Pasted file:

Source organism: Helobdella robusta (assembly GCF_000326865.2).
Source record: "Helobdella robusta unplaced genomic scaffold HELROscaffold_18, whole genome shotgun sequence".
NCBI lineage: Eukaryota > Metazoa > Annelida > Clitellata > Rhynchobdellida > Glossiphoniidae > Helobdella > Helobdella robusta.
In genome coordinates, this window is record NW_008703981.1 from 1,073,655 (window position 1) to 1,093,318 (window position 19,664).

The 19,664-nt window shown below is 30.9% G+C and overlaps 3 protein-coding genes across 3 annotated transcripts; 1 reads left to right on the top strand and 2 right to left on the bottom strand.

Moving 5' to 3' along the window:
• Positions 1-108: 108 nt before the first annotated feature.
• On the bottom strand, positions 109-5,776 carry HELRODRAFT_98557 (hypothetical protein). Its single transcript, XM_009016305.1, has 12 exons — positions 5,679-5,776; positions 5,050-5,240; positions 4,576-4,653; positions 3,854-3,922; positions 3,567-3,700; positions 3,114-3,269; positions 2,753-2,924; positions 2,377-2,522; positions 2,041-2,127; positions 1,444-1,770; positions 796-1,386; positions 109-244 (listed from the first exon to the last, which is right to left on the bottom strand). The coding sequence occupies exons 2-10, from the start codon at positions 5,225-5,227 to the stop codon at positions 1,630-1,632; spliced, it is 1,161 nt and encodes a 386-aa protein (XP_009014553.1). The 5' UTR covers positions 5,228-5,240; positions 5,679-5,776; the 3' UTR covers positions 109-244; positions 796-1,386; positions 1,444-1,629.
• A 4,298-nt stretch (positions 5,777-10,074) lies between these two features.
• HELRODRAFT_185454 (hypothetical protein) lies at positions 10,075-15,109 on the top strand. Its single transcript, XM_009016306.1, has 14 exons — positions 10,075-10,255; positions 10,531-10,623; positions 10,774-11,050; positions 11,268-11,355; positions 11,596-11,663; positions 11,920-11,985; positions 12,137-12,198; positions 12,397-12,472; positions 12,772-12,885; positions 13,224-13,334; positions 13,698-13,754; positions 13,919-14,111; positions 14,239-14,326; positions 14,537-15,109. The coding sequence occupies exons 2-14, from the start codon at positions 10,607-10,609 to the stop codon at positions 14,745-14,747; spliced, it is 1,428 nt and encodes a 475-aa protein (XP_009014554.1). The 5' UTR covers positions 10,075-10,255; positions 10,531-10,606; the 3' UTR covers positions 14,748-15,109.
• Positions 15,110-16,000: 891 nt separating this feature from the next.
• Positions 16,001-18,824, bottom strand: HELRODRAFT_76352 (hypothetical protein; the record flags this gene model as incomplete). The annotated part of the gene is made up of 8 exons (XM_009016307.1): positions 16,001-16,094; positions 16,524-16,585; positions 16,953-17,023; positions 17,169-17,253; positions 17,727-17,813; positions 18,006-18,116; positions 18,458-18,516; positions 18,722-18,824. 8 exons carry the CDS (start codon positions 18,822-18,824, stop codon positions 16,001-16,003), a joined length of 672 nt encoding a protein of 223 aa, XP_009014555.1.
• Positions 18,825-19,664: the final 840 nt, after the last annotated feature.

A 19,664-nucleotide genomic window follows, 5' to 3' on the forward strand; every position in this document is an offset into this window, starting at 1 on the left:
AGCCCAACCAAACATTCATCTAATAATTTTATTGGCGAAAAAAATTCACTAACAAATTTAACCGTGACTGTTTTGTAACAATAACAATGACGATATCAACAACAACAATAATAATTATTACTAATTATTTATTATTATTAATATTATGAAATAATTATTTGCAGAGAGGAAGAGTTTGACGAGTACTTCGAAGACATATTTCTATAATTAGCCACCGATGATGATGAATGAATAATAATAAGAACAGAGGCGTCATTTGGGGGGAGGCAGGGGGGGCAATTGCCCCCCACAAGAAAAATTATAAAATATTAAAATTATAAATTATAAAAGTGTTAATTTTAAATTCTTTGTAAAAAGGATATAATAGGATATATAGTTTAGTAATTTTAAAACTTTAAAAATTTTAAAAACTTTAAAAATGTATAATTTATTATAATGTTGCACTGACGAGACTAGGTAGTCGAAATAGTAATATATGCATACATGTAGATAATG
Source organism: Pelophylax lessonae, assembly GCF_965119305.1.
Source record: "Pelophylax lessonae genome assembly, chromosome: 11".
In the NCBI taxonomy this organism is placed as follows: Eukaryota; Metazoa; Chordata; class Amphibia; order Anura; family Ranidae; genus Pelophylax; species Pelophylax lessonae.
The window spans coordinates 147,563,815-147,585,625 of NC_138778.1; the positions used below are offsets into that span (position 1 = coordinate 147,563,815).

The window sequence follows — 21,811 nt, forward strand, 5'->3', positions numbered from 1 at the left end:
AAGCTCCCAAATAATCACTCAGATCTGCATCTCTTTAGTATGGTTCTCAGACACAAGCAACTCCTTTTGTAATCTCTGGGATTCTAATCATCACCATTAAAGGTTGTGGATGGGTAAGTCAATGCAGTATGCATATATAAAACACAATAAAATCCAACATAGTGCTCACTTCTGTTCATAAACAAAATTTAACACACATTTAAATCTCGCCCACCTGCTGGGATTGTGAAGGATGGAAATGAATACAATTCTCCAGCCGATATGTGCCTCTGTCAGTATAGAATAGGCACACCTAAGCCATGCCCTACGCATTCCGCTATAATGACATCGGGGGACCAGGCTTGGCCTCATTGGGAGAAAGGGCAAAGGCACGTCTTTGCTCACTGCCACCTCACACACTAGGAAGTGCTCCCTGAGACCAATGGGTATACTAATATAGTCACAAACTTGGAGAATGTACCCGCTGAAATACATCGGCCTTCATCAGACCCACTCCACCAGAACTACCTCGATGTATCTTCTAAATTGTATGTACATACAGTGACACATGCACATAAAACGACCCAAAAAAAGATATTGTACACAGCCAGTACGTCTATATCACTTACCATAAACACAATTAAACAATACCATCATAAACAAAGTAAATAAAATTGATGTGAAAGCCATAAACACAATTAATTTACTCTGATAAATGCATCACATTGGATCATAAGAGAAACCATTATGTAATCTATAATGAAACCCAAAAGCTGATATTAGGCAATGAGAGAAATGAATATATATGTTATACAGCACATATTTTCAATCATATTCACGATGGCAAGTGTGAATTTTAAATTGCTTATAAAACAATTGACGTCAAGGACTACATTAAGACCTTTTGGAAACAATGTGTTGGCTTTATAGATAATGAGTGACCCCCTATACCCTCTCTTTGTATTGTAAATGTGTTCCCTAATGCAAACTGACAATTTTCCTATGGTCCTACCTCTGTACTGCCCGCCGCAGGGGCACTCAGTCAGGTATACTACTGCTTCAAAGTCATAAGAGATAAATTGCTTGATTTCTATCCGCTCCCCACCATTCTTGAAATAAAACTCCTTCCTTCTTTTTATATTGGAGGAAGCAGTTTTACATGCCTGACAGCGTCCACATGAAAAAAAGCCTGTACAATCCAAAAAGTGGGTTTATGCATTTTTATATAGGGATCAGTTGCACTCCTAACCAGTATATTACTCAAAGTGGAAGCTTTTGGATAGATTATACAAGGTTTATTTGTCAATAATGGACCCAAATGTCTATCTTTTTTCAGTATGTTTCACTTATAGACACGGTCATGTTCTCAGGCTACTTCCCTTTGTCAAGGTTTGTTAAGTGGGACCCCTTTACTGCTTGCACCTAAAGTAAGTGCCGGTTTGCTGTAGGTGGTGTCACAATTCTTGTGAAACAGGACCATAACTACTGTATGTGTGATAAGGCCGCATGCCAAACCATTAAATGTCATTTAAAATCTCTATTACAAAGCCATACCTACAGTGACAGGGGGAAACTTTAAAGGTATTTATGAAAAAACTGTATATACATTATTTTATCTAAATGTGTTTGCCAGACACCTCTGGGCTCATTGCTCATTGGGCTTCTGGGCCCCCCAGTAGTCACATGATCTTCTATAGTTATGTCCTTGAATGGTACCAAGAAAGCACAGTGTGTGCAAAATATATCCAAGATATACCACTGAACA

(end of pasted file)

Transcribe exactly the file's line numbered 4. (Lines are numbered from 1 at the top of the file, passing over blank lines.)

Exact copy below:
In genome coordinates, this window is record NW_008703981.1 from 1,073,655 (window position 1) to 1,093,318 (window position 19,664).